Almost every day now Israelis hear Mr Abu Zaideh's perfect Hebrew articulating the Palestinian position on the peace agreement. 'I learnt Hebrew in jail. I speak it better than an Israeli,' he boasts. 'I always thought it was important to know the language of the enemy. Now it is useful to talk about peace.'
While escalating violence has weakened faith that the peace agreement will hold up, Mr Abu Zaideh at the headquarters of the Palestine Liberation Organisation in the Gaza Strip remains confident. The deadline of 13 December may be put back a week or two, but of one thing he is sure: 'It will happen.'
'It is hard for people to believe in it all while the occupation still goes on. But when people see the Israeli army leaving the place, when they see Palestinian police coming in, when they see Palestinian institutions here, they will feel better. They will believe it.'
Mr Abu Zaideh last week met his former jailer, Matan Vilnay, the general heading Israel's southern command, to discuss security in the Gaza Strip. Yasser Arafat, chairman of the PLO, is regularly on the telephone to his Gaza office.
Mr Arafat has received strong criticism for the leaders he has chosen to prepare the way for self-rule in the Gaza Strip and Jericho. It is said he is choosing his team through political patronage rather than picking professionals and technocrats.
In the occupied territories, ex-prisoners are overseeing the transfer of power for 1.8 million Palestinians. As the deadline approaches, the result is confusion. But Mr Arafat did not chose Mr Abu Zaideh and the other Gaza leaders because of bureaucratic abilities. He chose them because of proven loyalty and their ability to read the situation.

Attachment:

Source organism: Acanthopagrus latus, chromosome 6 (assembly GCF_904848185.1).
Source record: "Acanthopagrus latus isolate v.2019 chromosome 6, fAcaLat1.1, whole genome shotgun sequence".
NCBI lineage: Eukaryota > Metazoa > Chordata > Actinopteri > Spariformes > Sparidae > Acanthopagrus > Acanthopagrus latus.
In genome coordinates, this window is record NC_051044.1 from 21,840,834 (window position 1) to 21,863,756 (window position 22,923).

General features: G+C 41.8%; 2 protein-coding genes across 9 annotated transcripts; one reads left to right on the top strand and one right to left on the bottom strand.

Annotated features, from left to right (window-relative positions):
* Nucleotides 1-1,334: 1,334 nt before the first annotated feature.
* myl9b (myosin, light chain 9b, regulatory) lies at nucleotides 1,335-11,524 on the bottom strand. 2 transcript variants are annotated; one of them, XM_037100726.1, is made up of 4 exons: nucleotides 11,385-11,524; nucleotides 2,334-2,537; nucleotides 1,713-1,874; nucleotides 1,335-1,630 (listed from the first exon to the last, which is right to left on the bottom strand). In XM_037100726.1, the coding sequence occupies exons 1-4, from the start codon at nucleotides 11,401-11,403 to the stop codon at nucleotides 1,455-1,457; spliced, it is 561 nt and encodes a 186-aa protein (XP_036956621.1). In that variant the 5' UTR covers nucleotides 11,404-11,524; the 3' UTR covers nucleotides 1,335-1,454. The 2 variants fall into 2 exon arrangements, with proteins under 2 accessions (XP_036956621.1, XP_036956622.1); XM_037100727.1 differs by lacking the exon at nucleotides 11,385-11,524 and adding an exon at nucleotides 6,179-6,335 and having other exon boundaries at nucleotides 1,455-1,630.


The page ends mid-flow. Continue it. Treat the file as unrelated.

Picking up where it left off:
A refugee whose family fled from the village of Brair, near Beer Sheva, during the 1948 Arab-Israeli war, Mr Abu Zaideh, 33, lives in Jabalya camp. He has been jailed five times by the Israelis since 1978. He knows as well as anyone what it takes to maintain support for the peace deal in Gaza.
'Unfortunately people expected a lot of changes the minute the deal was signed. They haven't seen any. They lose hope when they see the Israelis still here. When they see Palestinians arrested and killed. But the Palestinian people want peace. We have to tell them to wait. Since the agreement we have political meetings for the first time. We are able to explain to the people what is happening. In the past the Israelis prevented us from doing this.'
Mr Abu Zaideh also understands the mood of the gunmen and is in touch with the political prisoners. He knows how best to defuse the opposition of Hamas, the Islamic Resistance Movement, which is trying to sabotage the peace deal by continuing attacks against Israelis.
'Hamas will be active until the implementation of the agreement on the ground. Then when they see the success of the agreement Hamas will stop their activities because they will lose support. Then Arafat will have to offer them some role inside the Palestinian authority. They know they cannot wage a war against the new Palestinian authority. They are fighting now not because they object to the agreement, but because they know its success will be the end of Hamas.'
Taking on a political role has not been easy for the 'revolutionaries,' Mr Abu Zaideh concedes. The old lawless ways are sure to die hard in Gaza and rivalry among the emerging leadership has already brought two political assassinations in Gaza since 13 September. He knows his decision to give up the 'armed struggle' has brought accusation of 'selling out' from the Palestinian opposition, particularly refugees outside the occupied territories who stand to gain little from the deal. But he knows he also knows has made his sacrifices. .
'In the past we used to fight against the occupation. We thought we could only bring it down by force. I learnt many things with age. Now we are doing it through political ways. We hope to solve the problems of all Palestinian people eventually. If you have the opportunity to solve the problems of part of the Palestinian people we should take it.'